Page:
The LAMP Stack: The Building Blocks of Web Applications
December 18, 2013
•IADT General, Web Design and Development
• 0 Comments
When you visit a social media web application like Facebook, your news feed is displayed and all your messages are properly archived and ordered according to date received. But, did you know that when you use your Facebook app, behind the scenes, you're also simultaneously accessing multiple applications on Facebook's servers, together called a LAMP stack? LAMP stands for the Linux operating system, Apache web server, MySQL database and the PHP programming language, a collection of applications frequently used to power the most demanding of web applications.
The Stack: Layers of Applications
The Facebook web application uses the LAMP stack to serve content. Consider this: You want to retrieve your recent messages on Facebook by clicking on the messaging icon.
1. Your Request: Upon clicking, your Facebook application sends a request to the Facebook server to retrieve most recent messages.
2. Apache, PHP and MySQL: The Facebook server is an Apache web server. Facebook's web servers use the PHP programming language to access your most recent messages stored in a MySQL-powered database.
3. Linux: Upon retrieving your most recent messages, the Facebook web server sends your Facebook application the desired information. All this runs on top of the Linux operating system.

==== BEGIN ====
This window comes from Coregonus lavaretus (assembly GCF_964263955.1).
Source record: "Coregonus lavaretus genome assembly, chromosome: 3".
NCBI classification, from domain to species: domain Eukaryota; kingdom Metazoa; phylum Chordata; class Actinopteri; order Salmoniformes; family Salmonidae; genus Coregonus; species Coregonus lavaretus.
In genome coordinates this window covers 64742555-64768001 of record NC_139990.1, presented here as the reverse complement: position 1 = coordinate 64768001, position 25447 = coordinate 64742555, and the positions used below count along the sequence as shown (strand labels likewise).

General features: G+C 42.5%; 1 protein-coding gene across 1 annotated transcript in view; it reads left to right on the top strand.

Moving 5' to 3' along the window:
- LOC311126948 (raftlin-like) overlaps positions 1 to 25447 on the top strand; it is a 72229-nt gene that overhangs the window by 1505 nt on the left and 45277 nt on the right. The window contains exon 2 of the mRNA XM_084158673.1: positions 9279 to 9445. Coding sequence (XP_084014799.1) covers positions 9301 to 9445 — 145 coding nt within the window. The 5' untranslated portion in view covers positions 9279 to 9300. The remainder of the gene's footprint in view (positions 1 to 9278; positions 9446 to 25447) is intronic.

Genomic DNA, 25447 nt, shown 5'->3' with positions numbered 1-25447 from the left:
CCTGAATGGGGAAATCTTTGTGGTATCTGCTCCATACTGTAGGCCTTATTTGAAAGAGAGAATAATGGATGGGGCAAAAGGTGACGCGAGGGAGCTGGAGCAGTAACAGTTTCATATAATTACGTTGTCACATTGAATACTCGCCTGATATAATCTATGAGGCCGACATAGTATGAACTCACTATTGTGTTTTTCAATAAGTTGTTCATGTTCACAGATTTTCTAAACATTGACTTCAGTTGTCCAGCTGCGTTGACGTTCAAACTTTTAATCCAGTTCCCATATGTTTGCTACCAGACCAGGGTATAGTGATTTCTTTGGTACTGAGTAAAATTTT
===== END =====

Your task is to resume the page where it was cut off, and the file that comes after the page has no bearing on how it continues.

The LAMP describes a layering of applications, which, when placed together, constitute the foundation of complex applications like Facebook that serve content on-demand.
The Components of the Stack: Their Importance
Since the LAMP stack constitutes so many web applications, if you're considering studying software engineering, you will certainly write web applications in PHP, and design databases in MySQL, while using the Linux operating system as a base.
1. Linux: Linux is the most basic element in the LAMP stack. Linux is an open-source operating system that provides enterprise-grade performance.
2. Apache: Apache is a web server and clearly forms the basis of any web application. Apache has plug-ins for programming languages like PHP and is generally regarded as an industry standard.
3. MySQL: MySQL is a database server based on the SQL programming language. Database services are integral to any web application. Customer or client data is often stored in databases for quick retrievability and organization.
4. PHP: PHP is the programming language most used by web applications. In fact, PHP is developed from the ground-up to make web application development easier. PHP, for example, includes MySQL database integration as well as comprehensive session and cookie management.
LAMP: The Building Blocks of Web 2.0 and Beyond
The LAMP stack is important to the web because of its versatility. Like LEGOs, LAMP can be stacked and arranged in multiple configurations that can produce an infinite range of web applications. LAMP is central to web development and is used by almost every major corporation with a strong web presence. Web development and software engineering are surely moving to more modular solutions like LAMP, with the urge to re-invent the wheel. What kinds of inventive web applications can you make with the LAMP stack?
Photo Credit: Wikimedia Commons